Information technology  

Kaiser Permanente expands online access to medical records in Georgia

17 August 2006

Atlanta, USA. US healthcare provider Kaiser Permanente has expanded its provision of electronic medical records (EMR) in Georgia. Kaiser Permanente members in the state can now access portions of their medical records online, email their doctor's office with questions, view lab test results and review past office visit information online at their convenience. They also can view or cancel future appointments.

The company is the first Georgia HMO to offer such a service, which was launched on August 5 at the Kaiser Permanente medical facility in Gwinnett County. It plans to add future services online such as scheduling appointments, viewing immunization and allergy records. Members can also set up reminders for preventive care screenings (mammograms, annual physical, etc.).

"Our members requested the service," said Luke Webster, MD, physician lead for Kaiser Permanente's member online access project team. "Kaiser Permanente is ahead of the curve since the government mandated that all patients must have online access to their records by 2010."

In a recent study conducted by Chicago-based market research firm Synovate, for Kaiser Permanente, most Americans said their top healthcare preferences were accessing their medical records and scheduling medical appointments online.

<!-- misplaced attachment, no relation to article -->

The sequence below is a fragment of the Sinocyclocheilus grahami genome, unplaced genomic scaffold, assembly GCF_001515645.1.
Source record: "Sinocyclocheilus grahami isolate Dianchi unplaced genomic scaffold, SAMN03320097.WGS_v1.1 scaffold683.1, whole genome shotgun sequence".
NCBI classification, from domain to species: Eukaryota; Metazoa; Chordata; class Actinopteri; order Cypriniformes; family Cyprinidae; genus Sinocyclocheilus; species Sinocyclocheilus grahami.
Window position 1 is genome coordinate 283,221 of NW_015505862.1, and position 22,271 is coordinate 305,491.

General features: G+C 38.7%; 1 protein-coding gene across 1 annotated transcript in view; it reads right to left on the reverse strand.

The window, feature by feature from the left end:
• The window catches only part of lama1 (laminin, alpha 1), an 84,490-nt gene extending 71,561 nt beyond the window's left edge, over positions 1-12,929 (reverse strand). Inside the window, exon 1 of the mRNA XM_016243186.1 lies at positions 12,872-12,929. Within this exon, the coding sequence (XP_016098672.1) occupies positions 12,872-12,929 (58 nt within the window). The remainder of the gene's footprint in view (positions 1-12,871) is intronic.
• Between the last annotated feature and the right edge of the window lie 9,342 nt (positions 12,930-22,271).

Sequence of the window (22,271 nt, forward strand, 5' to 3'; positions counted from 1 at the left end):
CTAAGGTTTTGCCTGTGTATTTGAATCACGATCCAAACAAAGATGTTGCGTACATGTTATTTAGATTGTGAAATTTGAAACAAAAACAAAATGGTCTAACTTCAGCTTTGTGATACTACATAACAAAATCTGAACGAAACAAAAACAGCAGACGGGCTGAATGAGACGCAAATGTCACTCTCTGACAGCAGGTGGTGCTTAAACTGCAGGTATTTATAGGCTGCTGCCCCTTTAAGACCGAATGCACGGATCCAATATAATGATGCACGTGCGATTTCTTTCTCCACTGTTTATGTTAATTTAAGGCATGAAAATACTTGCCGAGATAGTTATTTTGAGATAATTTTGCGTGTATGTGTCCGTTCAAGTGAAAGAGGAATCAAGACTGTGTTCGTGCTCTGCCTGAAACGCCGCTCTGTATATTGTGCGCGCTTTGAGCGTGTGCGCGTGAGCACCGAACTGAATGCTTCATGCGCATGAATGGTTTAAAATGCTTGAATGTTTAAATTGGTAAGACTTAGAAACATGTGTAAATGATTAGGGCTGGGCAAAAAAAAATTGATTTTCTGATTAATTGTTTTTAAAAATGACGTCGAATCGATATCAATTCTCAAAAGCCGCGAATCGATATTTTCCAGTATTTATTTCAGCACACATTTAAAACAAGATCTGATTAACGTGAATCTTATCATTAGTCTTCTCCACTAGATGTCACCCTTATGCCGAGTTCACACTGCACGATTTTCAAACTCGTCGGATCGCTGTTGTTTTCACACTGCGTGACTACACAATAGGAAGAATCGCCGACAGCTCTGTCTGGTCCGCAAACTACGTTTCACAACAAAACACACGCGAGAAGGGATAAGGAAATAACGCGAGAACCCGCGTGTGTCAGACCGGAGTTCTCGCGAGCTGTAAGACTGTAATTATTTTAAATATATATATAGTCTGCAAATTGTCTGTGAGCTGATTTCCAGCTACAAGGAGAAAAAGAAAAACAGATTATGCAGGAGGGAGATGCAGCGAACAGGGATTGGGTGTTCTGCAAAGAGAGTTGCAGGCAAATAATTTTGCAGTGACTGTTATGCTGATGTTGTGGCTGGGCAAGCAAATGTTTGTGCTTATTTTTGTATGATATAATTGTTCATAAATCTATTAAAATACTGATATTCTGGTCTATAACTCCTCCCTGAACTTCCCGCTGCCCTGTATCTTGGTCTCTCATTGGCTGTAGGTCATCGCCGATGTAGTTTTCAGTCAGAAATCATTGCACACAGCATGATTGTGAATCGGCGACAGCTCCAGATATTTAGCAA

"Online services are a part of our commitment to offering the best possible customer service to our members," Dr. Webster said. "We think the addition of these services helps us remain an industry leader in health care."

Kaiser Permanente began converting its 12 metro Atlanta facilities to electronic medical records in the past year. Georgia was the seventh state to install EMR within the company's healthcare system. It was one of the first in the Unites States to implement EMR in 2003 and is in the final stages of rolling out the program to its more than 8.5 million members nationwide.

With EMR, its doctors can instantly get critical health information about their members. In addition to saving time and money, electronic records can save lives. The EMR system automatically flags abnormal test results and dangerous drug interactions, since member records are all in one online space at

Because of EMR, Kaiser Permanente was first to discover the Vioxx problem, which helped Merck voluntarily pull the drug from store shelves while it researched the situation.

Members can already refill prescriptions online, get medical information on more than 40,000 health topics, use health calculators to determine things such as pregnancy due dates and talk to and receive support from other members about common health concerns in chat rooms and on message boards.

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